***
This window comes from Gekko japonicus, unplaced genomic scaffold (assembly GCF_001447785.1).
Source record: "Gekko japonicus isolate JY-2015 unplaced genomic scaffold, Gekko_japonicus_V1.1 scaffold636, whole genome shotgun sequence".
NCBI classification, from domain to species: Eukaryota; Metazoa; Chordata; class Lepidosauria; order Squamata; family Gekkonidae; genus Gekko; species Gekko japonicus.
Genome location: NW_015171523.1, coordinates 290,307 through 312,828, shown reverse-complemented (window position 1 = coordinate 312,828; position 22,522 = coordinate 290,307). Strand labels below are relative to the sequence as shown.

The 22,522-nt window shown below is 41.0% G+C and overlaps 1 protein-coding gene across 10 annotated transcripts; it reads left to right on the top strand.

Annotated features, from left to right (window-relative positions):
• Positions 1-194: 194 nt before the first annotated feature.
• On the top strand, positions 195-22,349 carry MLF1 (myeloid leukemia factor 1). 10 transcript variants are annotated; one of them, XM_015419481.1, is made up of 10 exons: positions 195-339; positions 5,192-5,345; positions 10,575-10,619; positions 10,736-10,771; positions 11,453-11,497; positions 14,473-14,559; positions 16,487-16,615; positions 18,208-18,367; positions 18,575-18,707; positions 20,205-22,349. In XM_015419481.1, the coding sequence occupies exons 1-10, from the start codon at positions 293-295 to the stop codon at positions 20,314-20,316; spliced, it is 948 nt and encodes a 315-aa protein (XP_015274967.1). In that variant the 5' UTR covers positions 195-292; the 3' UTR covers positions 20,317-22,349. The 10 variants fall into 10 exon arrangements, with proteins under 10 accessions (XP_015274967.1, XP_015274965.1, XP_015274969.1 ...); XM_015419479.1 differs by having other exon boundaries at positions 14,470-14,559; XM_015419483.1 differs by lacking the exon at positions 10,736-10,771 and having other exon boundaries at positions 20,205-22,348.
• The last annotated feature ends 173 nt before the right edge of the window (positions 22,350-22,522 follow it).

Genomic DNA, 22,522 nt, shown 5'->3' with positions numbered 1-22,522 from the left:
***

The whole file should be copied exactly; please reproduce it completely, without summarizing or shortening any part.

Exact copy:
This window comes from Gekko japonicus, unplaced genomic scaffold (assembly GCF_001447785.1).
Source record: "Gekko japonicus isolate JY-2015 unplaced genomic scaffold, Gekko_japonicus_V1.1 scaffold636, whole genome shotgun sequence".
NCBI classification, from domain to species: Eukaryota; Metazoa; Chordata; class Lepidosauria; order Squamata; family Gekkonidae; genus Gekko; species Gekko japonicus.
Genome location: NW_015171523.1, coordinates 290,307 through 312,828, shown reverse-complemented (window position 1 = coordinate 312,828; position 22,522 = coordinate 290,307). Strand labels below are relative to the sequence as shown.

The 22,522-nt window shown below is 41.0% G+C and overlaps 1 protein-coding gene across 10 annotated transcripts; it reads left to right on the top strand.

Annotated features, from left to right (window-relative positions):
• Positions 1-194: 194 nt before the first annotated feature.
• On the top strand, positions 195-22,349 carry MLF1 (myeloid leukemia factor 1). 10 transcript variants are annotated; one of them, XM_015419481.1, is made up of 10 exons: positions 195-339; positions 5,192-5,345; positions 10,575-10,619; positions 10,736-10,771; positions 11,453-11,497; positions 14,473-14,559; positions 16,487-16,615; positions 18,208-18,367; positions 18,575-18,707; positions 20,205-22,349. In XM_015419481.1, the coding sequence occupies exons 1-10, from the start codon at positions 293-295 to the stop codon at positions 20,314-20,316; spliced, it is 948 nt and encodes a 315-aa protein (XP_015274967.1). In that variant the 5' UTR covers positions 195-292; the 3' UTR covers positions 20,317-22,349. The 10 variants fall into 10 exon arrangements, with proteins under 10 accessions (XP_015274967.1, XP_015274965.1, XP_015274969.1 ...); XM_015419479.1 differs by having other exon boundaries at positions 14,470-14,559; XM_015419483.1 differs by lacking the exon at positions 10,736-10,771 and having other exon boundaries at positions 20,205-22,348.
• The last annotated feature ends 173 nt before the right edge of the window (positions 22,350-22,522 follow it).

Genomic DNA, 22,522 nt, shown 5'->3' with positions numbered 1-22,522 from the left: